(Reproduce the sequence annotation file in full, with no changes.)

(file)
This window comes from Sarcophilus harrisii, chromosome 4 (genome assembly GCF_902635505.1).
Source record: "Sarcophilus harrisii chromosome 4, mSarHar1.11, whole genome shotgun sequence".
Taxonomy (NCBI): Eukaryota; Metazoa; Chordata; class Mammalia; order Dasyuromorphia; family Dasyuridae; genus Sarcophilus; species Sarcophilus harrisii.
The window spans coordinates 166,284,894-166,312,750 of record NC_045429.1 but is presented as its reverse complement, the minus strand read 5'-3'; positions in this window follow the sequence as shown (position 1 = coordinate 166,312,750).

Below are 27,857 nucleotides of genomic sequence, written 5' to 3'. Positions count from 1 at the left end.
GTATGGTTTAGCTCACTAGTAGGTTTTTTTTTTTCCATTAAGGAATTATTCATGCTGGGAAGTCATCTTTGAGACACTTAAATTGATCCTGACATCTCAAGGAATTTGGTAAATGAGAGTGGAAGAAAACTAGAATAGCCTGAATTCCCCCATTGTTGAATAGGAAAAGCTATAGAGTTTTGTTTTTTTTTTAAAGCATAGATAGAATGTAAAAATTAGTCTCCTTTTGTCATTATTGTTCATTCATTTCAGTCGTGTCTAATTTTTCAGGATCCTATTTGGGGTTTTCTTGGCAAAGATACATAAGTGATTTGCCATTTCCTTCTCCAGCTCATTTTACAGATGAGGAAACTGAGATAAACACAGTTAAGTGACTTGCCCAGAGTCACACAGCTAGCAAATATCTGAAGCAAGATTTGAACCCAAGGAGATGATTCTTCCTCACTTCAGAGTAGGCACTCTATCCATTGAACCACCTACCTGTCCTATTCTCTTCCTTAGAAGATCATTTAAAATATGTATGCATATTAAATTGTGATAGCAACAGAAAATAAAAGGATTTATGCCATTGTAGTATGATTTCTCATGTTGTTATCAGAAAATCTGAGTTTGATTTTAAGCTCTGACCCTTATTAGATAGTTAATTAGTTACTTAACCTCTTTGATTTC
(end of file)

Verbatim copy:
This window comes from Sarcophilus harrisii, chromosome 4 (genome assembly GCF_902635505.1).
Source record: "Sarcophilus harrisii chromosome 4, mSarHar1.11, whole genome shotgun sequence".
Taxonomy (NCBI): Eukaryota; Metazoa; Chordata; class Mammalia; order Dasyuromorphia; family Dasyuridae; genus Sarcophilus; species Sarcophilus harrisii.
The window spans coordinates 166,284,894-166,312,750 of record NC_045429.1 but is presented as its reverse complement, the minus strand read 5'-3'; positions in this window follow the sequence as shown (position 1 = coordinate 166,312,750).

Below are 27,857 nucleotides of genomic sequence, written 5' to 3'. Positions count from 1 at the left end.
GTATGGTTTAGCTCACTAGTAGGTTTTTTTTTTTCCATTAAGGAATTATTCATGCTGGGAAGTCATCTTTGAGACACTTAAATTGATCCTGACATCTCAAGGAATTTGGTAAATGAGAGTGGAAGAAAACTAGAATAGCCTGAATTCCCCCATTGTTGAATAGGAAAAGCTATAGAGTTTTGTTTTTTTTTTAAAGCATAGATAGAATGTAAAAATTAGTCTCCTTTTGTCATTATTGTTCATTCATTTCAGTCGTGTCTAATTTTTCAGGATCCTATTTGGGGTTTTCTTGGCAAAGATACATAAGTGATTTGCCATTTCCTTCTCCAGCTCATTTTACAGATGAGGAAACTGAGATAAACACAGTTAAGTGACTTGCCCAGAGTCACACAGCTAGCAAATATCTGAAGCAAGATTTGAACCCAAGGAGATGATTCTTCCTCACTTCAGAGTAGGCACTCTATCCATTGAACCACCTACCTGTCCTATTCTCTTCCTTAGAAGATCATTTAAAATATGTATGCATATTAAATTGTGATAGCAACAGAAAATAAAAGGATTTATGCCATTGTAGTATGATTTCTCATGTTGTTATCAGAAAATCTGAGTTTGATTTTAAGCTCTGACCCTTATTAGATAGTTAATTAGTTACTTAACCTCTTTGATTTC